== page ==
It’d been several minutes. The strangers didn’t go away, even when Daddy left them there and returned to the house. We watched them in silence for a few seconds, wondering. When the door behind us opened, we all jumped, startled.

It was Jenna. Gone from her face was the reproof and hidden amusement we’d seen only moments before. Now, her eyes were full of fear and a barely concealed dread. Her mouth was a grim line as she went straight to the bureau and began rummaging through the clothes. Matthew stood behind her. His blond hair brushed his long eyelashes but he didn’t bother to push it away, only stood quietly, watching his mother. I stared at him. The strangeness of the moment kept me silent but questions burned in my mind. We watched as Jenna pulled out a blue, button-down shirt from the dresser.

 “Honey, let’s put this on,” she said to Matthew, helping him pull off his plain tee-shirt. “Listen to me, sweetheart, you don’t have to answer any questions if you don’t want to. You know that, right? You just smile and hold Daddy’s hand and everything will be alright.” He nodded and she straightened his shirt, brushed at his hair. His eyes were round and solemn. He took his mother’s hand when she reached for him and followed her from the room. The door clicked shut behind them and I looked at my sisters in bewilderment. Their eyes mirrored mine. Together, we turned back to the window and saw that strangers were still standing there… except now, Daddy was walking down the driveway towards them, and he had Matthew with him.

Matthew looked like a sheep being led to slaughter, shuffling along slowly behind our father. His eyes were on the ground, his hand clutched tightly around Daddy’s. I shot Hannah another look filled with dread. What now?

The strangers stared at Matthew and the man questioned our father. Daddy’s face was unreadable. He didn’t let go of Matthew’s hand and at some comment of the man’s, he turned quickly and brought Matthew back inside. I felt a stab of relief. Safe again, he’s safe.

But would the strangers never leave? Daddy had gone back out to them, now carrying Matthew’s basket of supplements. I shook my head, frustrated.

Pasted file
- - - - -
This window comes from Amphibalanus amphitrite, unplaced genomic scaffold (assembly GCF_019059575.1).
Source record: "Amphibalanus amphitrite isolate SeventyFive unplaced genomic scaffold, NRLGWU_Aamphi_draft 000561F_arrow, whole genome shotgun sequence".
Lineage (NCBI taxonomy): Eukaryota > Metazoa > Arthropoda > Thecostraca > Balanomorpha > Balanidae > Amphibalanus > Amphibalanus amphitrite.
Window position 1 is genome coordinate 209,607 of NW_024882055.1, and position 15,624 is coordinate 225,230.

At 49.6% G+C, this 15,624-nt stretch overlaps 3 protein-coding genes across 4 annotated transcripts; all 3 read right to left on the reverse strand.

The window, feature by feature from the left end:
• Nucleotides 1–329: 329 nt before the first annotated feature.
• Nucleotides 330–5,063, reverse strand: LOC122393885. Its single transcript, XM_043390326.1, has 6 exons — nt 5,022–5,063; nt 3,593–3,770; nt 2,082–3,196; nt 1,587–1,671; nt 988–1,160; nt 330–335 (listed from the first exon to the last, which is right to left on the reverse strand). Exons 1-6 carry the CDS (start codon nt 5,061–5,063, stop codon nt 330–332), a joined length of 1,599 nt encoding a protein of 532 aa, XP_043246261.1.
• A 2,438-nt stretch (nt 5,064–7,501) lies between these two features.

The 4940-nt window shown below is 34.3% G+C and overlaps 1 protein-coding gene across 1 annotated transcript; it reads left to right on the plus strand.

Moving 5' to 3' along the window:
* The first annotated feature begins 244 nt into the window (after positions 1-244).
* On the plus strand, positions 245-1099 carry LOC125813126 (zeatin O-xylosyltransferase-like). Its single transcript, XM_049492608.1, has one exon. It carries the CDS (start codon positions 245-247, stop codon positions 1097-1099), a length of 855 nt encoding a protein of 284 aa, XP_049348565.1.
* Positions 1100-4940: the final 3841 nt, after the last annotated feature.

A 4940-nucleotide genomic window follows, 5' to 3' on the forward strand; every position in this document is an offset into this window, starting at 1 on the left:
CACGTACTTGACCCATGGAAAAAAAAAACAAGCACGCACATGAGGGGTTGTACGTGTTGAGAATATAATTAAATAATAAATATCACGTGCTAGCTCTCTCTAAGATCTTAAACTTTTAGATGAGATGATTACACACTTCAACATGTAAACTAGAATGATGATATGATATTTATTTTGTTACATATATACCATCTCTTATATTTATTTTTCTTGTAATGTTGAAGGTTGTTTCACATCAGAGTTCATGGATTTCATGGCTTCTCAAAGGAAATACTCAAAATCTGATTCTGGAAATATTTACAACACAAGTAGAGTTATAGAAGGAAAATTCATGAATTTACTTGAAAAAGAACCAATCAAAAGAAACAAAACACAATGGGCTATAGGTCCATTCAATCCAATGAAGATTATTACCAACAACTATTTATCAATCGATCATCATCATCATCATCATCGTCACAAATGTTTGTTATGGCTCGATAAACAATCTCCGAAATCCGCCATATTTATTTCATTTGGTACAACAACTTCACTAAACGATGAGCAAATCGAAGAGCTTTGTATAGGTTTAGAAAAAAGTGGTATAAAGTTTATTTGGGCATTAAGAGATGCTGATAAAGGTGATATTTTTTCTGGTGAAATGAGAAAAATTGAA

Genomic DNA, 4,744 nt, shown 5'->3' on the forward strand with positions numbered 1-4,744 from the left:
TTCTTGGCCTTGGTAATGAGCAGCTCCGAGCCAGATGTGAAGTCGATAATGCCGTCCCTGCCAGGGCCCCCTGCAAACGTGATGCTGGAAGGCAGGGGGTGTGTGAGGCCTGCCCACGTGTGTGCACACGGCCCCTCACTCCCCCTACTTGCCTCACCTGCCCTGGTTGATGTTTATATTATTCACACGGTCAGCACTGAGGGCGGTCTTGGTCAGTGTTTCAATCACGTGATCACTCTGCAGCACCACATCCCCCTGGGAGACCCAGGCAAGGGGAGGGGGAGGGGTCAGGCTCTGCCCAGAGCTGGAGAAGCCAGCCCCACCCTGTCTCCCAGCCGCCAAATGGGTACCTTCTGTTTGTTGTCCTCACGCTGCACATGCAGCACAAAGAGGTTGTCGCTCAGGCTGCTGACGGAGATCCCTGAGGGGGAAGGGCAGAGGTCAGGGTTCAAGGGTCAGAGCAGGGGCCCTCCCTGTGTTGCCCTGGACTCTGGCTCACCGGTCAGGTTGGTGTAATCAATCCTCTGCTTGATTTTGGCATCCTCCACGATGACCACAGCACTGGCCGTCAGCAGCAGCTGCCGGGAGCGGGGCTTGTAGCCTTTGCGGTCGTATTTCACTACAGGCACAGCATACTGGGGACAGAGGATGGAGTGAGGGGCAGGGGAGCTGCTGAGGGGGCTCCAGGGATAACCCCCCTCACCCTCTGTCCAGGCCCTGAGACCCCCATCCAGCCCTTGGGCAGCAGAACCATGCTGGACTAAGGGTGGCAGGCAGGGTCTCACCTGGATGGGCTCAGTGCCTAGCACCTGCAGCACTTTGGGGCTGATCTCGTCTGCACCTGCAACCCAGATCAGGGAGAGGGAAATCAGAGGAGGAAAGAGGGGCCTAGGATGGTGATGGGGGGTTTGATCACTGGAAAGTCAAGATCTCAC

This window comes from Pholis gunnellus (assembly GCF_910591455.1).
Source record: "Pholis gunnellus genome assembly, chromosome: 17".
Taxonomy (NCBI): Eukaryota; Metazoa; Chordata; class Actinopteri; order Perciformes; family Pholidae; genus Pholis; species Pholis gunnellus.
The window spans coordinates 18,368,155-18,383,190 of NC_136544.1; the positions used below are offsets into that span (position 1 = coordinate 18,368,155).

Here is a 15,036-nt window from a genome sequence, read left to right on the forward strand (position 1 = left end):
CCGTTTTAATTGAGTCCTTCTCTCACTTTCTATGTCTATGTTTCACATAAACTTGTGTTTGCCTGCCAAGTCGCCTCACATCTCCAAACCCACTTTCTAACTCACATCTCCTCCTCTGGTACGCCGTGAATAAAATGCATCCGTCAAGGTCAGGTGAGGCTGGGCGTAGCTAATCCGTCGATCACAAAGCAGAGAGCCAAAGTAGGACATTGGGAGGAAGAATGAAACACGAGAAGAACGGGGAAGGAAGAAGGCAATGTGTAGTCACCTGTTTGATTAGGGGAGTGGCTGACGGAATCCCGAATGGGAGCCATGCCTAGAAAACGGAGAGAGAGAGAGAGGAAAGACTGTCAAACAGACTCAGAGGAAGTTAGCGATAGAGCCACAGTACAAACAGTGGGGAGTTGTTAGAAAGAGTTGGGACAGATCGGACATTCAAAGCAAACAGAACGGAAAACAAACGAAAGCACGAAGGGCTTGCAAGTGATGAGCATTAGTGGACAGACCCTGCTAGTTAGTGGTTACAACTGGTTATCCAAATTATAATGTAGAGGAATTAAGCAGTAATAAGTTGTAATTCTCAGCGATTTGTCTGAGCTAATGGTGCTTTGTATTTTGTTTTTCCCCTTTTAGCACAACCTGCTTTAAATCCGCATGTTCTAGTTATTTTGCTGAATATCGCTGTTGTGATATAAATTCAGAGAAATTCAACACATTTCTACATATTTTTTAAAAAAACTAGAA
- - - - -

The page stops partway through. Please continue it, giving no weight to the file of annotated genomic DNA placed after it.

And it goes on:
“How come they wanted to see Matthew?” I asked Hannah. “Who are they anyway? What do they want?”

She shrugged, her eyes darting to mine and then away again. Something’s not right. I understood the glance as easily as if she’d spoken aloud. I nodded slightly and looked at Abby to see if she had noticed our exchange. Her eyes were wider than usual and her mouth was slightly open as she stared out the dusty window screen. She hadn’t.

We watched Daddy show the strangers Matthew’s medicine and we watched as he showed them proof of Bernadette’s graduate’s degree in nursing and we watched as he showed them the doctor’s notes on Matthew’s condition and progress. It seemed like forever before the strangers finally got back into their car and drove away, leaving as quickly and as suddenly as they’d arrived.

The car hadn’t even disappeared down the road before we were off the bed and running from the room.

MISS RUTH® All rights are reserved for the creator and owner of this work and any unauthorized copying, broadcasting, manipulation, distribution or selling of this work constitutes as an infringement of copyright. Any infringement of this copyright is punishable by law.

Life

inspiration quotes

I’ve been having a series of uninspired days. I don’t feel like doing much of anything. If you’re having one of those days (or weeks) too, then this post is for you! Enjoy.

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“Hold fast to dreams,
For if dreams die
Life is a broken-winged bird,
That cannot fly.”

Langston Hughes

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“The flower that blooms in adversity is the rarest and most beautiful of all.”

Mulan

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“If you’re reading this…
Congratulations, you’re alive.
If that’s not something to smile about,
then I don’t know what is.”

Chad Sugg

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“We delight in the beauty of the butterfly, but rarely admit the changes it has gone through to achieve that beauty.”

Maya Angelou

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“Pain is temporary. Quitting lasts forever.”

Lance Armstrong